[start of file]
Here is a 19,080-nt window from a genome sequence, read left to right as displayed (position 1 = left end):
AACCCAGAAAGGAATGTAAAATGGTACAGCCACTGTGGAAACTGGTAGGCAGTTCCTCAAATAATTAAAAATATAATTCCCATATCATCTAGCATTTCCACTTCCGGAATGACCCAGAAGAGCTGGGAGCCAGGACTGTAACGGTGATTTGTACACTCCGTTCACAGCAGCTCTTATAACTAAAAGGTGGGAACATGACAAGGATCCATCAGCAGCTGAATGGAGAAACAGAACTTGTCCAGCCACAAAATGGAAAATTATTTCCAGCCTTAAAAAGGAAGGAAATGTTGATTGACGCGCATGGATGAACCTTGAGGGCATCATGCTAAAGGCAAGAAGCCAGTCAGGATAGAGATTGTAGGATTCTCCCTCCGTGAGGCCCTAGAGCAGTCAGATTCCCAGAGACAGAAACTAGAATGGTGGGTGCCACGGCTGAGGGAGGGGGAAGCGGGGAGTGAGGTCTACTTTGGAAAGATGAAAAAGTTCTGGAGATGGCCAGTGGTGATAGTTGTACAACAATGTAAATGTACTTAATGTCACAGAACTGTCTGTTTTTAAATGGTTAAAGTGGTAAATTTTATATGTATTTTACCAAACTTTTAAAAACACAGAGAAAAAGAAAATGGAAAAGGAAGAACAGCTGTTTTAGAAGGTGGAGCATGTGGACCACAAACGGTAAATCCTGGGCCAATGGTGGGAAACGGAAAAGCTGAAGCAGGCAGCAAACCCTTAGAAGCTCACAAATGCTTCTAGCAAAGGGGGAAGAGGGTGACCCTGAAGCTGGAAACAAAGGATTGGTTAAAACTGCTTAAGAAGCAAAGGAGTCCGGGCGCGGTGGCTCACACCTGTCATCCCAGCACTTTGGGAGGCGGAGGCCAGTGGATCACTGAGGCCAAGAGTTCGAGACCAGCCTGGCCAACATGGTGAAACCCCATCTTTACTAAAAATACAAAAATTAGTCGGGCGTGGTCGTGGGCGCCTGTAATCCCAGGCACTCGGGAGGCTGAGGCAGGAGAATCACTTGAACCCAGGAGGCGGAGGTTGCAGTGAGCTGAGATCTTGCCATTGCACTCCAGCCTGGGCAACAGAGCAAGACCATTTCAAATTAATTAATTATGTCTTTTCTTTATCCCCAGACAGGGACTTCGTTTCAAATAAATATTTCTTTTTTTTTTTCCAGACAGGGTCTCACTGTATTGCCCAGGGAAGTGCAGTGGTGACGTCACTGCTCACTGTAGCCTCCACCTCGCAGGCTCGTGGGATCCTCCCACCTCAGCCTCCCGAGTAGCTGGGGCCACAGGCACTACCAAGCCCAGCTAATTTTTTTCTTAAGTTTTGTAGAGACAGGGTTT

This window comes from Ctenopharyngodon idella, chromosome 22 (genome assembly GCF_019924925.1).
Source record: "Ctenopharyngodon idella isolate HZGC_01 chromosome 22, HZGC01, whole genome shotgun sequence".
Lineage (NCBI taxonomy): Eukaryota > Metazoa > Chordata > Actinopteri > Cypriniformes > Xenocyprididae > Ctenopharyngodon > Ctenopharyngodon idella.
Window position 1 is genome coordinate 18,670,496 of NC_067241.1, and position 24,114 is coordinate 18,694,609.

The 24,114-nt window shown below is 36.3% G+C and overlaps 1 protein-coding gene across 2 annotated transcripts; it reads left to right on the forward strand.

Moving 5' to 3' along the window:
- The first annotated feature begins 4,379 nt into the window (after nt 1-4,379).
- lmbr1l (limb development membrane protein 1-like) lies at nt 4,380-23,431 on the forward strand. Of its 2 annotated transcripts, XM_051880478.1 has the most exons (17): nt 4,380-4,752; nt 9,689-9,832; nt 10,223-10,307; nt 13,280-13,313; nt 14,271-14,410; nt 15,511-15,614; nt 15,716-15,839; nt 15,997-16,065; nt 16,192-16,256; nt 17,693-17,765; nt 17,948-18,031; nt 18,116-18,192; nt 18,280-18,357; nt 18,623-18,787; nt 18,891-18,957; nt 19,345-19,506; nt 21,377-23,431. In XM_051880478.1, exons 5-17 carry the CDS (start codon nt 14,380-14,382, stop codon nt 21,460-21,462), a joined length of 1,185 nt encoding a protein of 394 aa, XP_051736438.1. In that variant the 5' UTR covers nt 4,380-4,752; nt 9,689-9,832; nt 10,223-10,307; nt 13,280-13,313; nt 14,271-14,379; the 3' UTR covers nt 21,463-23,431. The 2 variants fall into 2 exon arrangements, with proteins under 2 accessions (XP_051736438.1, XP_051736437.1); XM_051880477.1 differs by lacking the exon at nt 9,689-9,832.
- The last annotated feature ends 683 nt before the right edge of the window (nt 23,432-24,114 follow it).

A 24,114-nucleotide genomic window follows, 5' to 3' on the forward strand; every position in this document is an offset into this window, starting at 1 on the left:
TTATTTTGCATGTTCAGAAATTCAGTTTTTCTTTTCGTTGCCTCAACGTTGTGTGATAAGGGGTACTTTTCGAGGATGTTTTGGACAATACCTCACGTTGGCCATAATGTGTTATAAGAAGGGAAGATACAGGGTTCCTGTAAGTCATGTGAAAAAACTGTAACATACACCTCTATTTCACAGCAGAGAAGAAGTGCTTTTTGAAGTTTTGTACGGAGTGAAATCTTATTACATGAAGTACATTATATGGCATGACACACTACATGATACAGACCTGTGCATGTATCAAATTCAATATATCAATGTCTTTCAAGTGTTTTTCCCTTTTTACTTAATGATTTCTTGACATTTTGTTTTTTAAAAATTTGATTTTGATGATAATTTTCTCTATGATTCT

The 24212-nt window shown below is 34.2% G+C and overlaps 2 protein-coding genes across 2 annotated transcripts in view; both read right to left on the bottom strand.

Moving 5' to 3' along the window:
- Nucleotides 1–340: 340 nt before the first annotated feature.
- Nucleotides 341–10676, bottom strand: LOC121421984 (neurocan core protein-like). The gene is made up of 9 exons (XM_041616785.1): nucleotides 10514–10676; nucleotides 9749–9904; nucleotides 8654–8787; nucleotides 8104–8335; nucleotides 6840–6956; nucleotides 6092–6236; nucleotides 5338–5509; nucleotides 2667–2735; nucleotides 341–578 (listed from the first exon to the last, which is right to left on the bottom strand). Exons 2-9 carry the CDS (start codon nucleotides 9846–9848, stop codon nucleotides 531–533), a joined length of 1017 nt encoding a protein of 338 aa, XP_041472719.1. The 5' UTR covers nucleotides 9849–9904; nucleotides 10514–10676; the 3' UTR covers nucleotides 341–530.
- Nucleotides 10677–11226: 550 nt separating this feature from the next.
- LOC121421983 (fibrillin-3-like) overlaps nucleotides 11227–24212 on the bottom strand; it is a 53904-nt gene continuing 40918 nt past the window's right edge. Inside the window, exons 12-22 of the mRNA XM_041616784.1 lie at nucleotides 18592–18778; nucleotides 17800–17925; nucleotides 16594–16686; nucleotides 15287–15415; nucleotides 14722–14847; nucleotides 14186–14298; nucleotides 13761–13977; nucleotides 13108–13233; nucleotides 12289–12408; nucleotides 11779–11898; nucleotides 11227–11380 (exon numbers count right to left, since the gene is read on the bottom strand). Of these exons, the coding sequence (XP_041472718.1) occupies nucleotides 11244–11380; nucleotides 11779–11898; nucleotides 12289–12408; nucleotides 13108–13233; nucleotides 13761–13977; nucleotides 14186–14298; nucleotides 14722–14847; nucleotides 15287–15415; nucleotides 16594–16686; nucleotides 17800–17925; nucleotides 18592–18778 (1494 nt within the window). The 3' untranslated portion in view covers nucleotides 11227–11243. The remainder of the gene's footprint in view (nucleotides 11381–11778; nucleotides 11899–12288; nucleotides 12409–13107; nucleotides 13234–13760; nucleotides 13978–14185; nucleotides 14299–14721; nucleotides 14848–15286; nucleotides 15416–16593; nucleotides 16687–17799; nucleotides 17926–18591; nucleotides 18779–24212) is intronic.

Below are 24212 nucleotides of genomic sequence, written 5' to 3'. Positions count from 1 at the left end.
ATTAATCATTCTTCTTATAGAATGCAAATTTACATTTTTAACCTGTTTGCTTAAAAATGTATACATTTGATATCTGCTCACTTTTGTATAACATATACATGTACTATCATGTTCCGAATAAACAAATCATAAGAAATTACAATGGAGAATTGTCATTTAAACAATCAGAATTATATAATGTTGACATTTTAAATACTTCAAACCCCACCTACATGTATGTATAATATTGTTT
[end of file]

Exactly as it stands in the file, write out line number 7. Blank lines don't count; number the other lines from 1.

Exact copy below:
The 24,114-nt window shown below is 36.3% G+C and overlaps 1 protein-coding gene across 2 annotated transcripts; it reads left to right on the forward strand.